6. Reinvest All Dividends
It is important to reinvest all of the dividends you receive.
One way is to ask your broker to do so automatically. Right back into the stocks that paid them.
A second way is to let them accumulate in cash. And when you are making your monthly investment of newly saved money. Invest the accumulated dividends in a lump sum.
7. Monitor Your Million Dollar Stock Portfolio
First, dividend portfolio management means keeping an eye on your stocks. Make sure the reason you bought the stock in the first place still holds. And that the company is not getting into financial difficulty.
Second, keep watch on your portfolio. Make sure no single stock becomes too big a part of the portfolio. Thus, ruining your diversification efforts.
Next, here’s a model dividend portfolio. That puts to work the steps we just discussed…
Million-Dollar Dividend Portfolio Example
First, I think 25 is a good number of stocks for a dividend portfolio. Enough for diversification. But not too many to keep track of and monitor.
It’s also important to make sure that a variety of industries are represented. Also for diversification purposes.
So, here’s an example of a 25 stock dividend portfolio that could ultimately become worth $1 million.
- AT&T (T)
- American Electric Power (AEP)
- AbbVie (ABBV)
- Altria (MO)
- Cisco (CSCO)
- Clorox (CLX)
- Coca-Cola (KO)
- Cummins (CMI)
- Dominion Energy (D)
- Duke Energy (DUK)
- Emerson (EMR)
- Hormel Foods (HRL)
- International Business Machines (IBM)
- Johnson & Johnson (JNJ)
- McDonald’s (MCD)
- NextEra Energy (NEE)
- Norfolk Southern (NSC)
- Paychex (PAY)
- PepsiCo (PEP)
- Philip Morris (PM)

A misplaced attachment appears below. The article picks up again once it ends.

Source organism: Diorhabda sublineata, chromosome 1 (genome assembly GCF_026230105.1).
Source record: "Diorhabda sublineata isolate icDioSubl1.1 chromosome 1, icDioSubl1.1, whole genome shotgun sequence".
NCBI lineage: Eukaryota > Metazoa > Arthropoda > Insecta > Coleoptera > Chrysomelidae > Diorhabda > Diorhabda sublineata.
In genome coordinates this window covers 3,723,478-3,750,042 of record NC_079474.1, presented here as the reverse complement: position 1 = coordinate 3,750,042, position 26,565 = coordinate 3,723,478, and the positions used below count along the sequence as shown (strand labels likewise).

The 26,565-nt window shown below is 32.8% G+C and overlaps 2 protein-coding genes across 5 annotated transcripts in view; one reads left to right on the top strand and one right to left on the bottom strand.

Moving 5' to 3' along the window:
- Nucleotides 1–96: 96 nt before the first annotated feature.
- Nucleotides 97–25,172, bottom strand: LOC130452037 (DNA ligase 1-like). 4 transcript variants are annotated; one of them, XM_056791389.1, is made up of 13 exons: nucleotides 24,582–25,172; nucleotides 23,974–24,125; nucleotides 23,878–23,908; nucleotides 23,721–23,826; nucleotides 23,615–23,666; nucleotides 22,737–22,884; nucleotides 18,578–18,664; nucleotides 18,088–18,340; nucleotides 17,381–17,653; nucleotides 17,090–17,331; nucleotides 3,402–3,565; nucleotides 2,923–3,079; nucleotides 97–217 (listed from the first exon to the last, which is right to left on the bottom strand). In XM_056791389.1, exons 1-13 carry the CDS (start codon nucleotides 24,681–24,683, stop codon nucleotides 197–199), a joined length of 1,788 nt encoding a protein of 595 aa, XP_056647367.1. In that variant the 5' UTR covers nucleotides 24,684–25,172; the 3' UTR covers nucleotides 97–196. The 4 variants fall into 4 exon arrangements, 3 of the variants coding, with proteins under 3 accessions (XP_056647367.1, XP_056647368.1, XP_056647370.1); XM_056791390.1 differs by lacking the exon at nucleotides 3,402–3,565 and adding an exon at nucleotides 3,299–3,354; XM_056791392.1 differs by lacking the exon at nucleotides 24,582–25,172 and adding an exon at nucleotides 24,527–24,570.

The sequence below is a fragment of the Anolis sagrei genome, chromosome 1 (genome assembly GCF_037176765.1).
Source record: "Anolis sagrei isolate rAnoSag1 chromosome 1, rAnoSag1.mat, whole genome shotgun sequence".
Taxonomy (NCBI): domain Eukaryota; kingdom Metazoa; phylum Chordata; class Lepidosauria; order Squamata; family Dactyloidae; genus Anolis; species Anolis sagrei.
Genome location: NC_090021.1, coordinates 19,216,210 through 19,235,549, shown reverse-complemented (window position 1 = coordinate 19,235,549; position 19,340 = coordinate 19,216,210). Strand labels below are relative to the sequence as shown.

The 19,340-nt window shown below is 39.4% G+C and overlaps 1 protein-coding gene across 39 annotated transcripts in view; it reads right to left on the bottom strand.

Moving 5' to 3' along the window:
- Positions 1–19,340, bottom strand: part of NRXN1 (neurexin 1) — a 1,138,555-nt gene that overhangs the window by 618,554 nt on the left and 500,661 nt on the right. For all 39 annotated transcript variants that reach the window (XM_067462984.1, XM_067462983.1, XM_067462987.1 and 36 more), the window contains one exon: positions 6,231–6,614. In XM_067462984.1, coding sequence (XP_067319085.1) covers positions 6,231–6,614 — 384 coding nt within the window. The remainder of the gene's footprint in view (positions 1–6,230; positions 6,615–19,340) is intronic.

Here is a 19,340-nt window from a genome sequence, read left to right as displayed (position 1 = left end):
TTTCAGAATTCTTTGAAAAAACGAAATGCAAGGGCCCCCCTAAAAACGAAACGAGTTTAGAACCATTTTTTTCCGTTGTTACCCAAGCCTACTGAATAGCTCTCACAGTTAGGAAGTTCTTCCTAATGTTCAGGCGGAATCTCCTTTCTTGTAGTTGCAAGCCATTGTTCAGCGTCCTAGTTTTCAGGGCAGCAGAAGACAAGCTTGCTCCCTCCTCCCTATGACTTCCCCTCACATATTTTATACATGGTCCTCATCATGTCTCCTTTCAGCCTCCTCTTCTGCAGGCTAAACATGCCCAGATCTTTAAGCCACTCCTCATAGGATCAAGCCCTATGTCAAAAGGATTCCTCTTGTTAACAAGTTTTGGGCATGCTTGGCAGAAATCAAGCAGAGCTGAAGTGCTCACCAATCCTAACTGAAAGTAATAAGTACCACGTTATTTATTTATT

- Procter and Gamble (PG)
- Realty Income (O)
- Southern Company (SO)
- Target (TGT)
- Verizon (VZ)
Ideally, each stock would be about 2-3% of the total investment value. At any point in time.
Alternatively, you could go the easy route. And choose one or more dividend-focused exchange-traded funds. Thus, taking the time required for dividend investing off your plate.
Okay, with all that said. Allow me to wrap up with a few parting comments…
Concluding Thoughts About Million Dollar Dividend Portfolios
Building a $1 million stock portfolio that pays dividends is entirely possible. However, it takes time, discipline, and consistency to become dividend income rich. And be a dividend millionaire.
Work at it hard enough, smart enough, and long enough. Then you might be able to live off dividends. Or, retire off the income from a million-dollar dividend income portfolio.
Hungry for more? Then check out all of our…
Author Bio, Disclosure, & Disclaimer: Please join me (Tom) as I try to achieve my goals, find my next place to live, and make the most of my money. But understand, I am not a licensed investment adviser, financial adviser, real estate agent, or tax professional. I’m a 50-something-year-old guy, CPA, retired finance professional, and part-time business school teacher with 40+ years of DIY investing experience. I’m just here because I enjoy sharing my findings and research on important topics. However, nothing published on this site should be considered individual investment advice, financial guidance, or tax counsel. Because this website’s only purpose is general information & entertainment. As a result, neither I nor Dividends Diversify can be held liable for any losses suffered by any party because of the information published on this blog. Finally, all written content is the property of Dividends Diversify LLC. Unauthorized publication elsewhere is strictly prohibited.